Shirley will continue to hold a conference every month through December to further educate interested parents and community members about Montessori. Most recently, she was on Xela radio, and the woman who interviewed her has decided to enroll her children!
Long Term Goals: Education for Peace
Talking about the long-term goals for this project meant talking about the current needs of Shirley’s community. We spoke, often tearfully, about Guatemala’s long history of violence, and how education is unavailable to many children there. When it is available, it often lacks materials, properly trained teachers, and opportunities to become inspired by learning. Traditional schooling in Guatemala is frequently based on a model of recitation. Children are not encouraged to become creative, inspired learners. School is a place to listen and do as you are told.
I have also been reading The Art of Political Murder: Who Killed the Bishop by Francisco Goldman. In it he describes how the U.S.’s long-standing economic power in Guatemala has encouraged the country’s continued state of corruption and violence. The United Fruit Company effectively reversed the agrarian land reforms made in the 50’s and the U.S. then supported the training of special forces units of the Guatemalan army. These forces went on to become the killing machines used in the 80’s to destroy over 600 villages and murder over 70,000 people. This is the history that the parents of young children right now grew up with.
This is their story and it is a story that continues. The murder rate has continued to climb between 2000 and 2009, and the United Nations rank Guatemala as the third most murderous country in the world (See Rosenberg’s 2011 New Yorker article). The looming September 2011 elections have created another excuse for violence. During the scant two weeks I was in the country, I read about 3 political assassinations in the local papers. Violence is a norm here, and it is one that desperately needs changing.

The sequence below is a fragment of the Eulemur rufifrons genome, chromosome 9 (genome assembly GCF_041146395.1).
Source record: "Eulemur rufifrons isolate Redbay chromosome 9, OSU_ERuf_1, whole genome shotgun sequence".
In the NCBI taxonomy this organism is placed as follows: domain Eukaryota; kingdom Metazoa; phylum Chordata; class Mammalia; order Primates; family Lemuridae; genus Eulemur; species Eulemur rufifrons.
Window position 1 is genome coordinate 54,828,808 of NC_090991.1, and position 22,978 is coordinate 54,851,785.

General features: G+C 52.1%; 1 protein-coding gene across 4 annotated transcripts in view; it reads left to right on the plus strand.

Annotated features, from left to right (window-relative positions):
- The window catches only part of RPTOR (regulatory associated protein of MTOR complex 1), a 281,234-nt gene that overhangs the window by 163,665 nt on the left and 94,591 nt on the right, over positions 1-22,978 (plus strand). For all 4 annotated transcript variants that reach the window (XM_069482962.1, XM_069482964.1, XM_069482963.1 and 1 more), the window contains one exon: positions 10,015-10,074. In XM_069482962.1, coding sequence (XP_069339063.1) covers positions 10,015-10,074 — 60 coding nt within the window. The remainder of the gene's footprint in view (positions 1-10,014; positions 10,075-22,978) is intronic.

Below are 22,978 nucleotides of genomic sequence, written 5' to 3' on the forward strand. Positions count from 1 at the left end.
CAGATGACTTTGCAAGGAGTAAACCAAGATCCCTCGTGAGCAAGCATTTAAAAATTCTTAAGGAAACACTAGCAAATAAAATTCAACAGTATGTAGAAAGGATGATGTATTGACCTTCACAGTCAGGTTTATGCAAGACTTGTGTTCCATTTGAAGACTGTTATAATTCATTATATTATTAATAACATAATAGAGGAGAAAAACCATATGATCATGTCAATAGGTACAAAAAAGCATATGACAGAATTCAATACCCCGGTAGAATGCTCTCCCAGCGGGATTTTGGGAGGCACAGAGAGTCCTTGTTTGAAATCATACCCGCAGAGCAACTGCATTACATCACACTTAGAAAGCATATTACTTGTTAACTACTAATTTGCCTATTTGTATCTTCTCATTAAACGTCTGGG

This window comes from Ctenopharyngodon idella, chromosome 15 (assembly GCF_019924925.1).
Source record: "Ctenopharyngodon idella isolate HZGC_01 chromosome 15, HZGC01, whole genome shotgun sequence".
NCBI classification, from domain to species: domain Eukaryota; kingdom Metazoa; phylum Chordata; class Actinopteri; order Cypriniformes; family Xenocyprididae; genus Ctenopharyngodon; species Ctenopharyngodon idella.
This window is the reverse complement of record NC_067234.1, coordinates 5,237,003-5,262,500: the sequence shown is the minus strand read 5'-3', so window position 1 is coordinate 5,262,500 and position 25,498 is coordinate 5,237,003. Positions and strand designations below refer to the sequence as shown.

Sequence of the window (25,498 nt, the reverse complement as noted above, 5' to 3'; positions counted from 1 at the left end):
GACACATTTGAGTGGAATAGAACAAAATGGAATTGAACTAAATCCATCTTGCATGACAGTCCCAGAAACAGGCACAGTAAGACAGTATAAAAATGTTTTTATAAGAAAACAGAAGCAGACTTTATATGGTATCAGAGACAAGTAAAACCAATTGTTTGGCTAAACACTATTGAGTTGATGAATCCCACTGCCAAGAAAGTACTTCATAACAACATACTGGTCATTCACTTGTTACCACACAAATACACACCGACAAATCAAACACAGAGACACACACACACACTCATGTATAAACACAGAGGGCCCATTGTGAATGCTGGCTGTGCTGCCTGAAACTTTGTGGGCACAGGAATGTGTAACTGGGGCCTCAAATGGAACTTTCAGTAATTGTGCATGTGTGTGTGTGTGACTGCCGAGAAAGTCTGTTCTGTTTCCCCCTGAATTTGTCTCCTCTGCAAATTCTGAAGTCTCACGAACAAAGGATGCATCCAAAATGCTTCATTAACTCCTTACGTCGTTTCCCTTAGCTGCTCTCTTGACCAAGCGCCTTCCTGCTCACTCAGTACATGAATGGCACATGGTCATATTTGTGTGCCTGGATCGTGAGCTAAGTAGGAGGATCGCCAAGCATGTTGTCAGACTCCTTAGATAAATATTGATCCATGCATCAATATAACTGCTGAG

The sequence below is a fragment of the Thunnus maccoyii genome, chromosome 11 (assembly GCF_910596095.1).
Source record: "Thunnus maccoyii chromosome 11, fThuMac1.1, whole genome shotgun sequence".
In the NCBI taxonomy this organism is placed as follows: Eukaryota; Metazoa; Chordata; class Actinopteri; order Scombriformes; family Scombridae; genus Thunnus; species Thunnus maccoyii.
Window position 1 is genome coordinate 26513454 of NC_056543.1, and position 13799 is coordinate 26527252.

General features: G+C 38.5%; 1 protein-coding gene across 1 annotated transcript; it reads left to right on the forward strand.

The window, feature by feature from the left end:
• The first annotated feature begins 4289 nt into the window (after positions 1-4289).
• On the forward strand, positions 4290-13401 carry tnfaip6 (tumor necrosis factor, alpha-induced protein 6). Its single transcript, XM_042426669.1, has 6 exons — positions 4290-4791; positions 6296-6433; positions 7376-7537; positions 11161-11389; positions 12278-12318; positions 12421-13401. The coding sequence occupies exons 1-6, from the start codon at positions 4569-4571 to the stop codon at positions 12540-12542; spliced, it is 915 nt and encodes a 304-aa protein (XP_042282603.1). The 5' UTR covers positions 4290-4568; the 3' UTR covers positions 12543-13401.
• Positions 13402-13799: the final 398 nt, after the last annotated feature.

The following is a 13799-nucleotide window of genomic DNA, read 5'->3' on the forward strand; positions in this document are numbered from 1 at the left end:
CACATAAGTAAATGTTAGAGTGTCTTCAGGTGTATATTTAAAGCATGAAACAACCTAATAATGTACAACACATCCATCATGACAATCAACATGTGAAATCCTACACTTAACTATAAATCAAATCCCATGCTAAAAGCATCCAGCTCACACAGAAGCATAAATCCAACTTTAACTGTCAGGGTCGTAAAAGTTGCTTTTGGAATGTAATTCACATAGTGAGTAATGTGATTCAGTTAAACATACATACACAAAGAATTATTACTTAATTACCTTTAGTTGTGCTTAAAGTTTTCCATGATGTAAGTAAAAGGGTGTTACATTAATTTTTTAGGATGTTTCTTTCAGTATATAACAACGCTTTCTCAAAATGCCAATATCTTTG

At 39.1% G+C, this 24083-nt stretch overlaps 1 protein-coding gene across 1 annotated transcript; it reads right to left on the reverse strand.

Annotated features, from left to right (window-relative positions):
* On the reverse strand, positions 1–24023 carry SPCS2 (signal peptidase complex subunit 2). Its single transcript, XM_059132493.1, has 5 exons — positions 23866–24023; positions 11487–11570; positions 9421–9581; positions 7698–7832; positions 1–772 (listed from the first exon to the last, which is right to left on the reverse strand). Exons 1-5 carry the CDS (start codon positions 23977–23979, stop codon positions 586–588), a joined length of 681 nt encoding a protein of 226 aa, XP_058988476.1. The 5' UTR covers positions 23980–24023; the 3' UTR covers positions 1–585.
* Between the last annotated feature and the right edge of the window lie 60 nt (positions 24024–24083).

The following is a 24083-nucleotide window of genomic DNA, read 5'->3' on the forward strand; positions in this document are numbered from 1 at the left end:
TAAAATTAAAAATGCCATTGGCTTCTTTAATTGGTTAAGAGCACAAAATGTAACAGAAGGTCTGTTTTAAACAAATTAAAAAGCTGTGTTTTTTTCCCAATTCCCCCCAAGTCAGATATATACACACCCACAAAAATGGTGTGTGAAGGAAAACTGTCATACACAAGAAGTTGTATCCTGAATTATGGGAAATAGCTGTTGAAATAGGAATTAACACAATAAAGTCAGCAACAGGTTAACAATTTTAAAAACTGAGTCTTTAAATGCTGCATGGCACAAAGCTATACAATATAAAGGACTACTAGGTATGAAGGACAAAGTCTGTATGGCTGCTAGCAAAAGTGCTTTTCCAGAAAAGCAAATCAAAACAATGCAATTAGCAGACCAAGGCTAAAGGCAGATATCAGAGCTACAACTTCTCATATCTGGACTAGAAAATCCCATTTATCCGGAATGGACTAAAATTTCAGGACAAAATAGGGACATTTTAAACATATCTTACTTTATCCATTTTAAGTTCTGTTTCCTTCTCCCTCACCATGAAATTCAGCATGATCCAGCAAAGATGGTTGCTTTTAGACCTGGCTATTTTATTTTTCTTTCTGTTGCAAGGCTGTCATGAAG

For us, starting this school is a way to actively combat the rising violence. While Shirley has many years experience working as a therapist with children who have been the victims of domestic violence, sexual abuse, and homelessness, she, like I, sees the powerful potential of Montessori to create an educational foundation for peace, community, and tools to become life-long learners. The beauty of Montessori is that it offers an opportunity for children to work in a living community together, to learn to think critically, and to be joyfully engaged in their learning. It is education for peace. In a country where only 62% of children attend school through the 5th grade, and where 36 years of a bloody civil war shape the life stories of its people, education for peace is vital. We hope to help provide a safe place where learning is not only fun, but helps children learn to help themselves and one another.
As part of our mission, we ultimately aim to hold 1/3 of the spots open for children whose families cannot pay for school. In January, we will begin our scholarship program with one child. His name is Antony, and I had the privilege of meeting him and his grandmother on one rainy afternoon in late July. He, and nine other 2.5-3.5 year old children will comprise the first cohort in Mi Casita Montessori. We only hope that this project continues to grow and in growing, promote our mission of peace.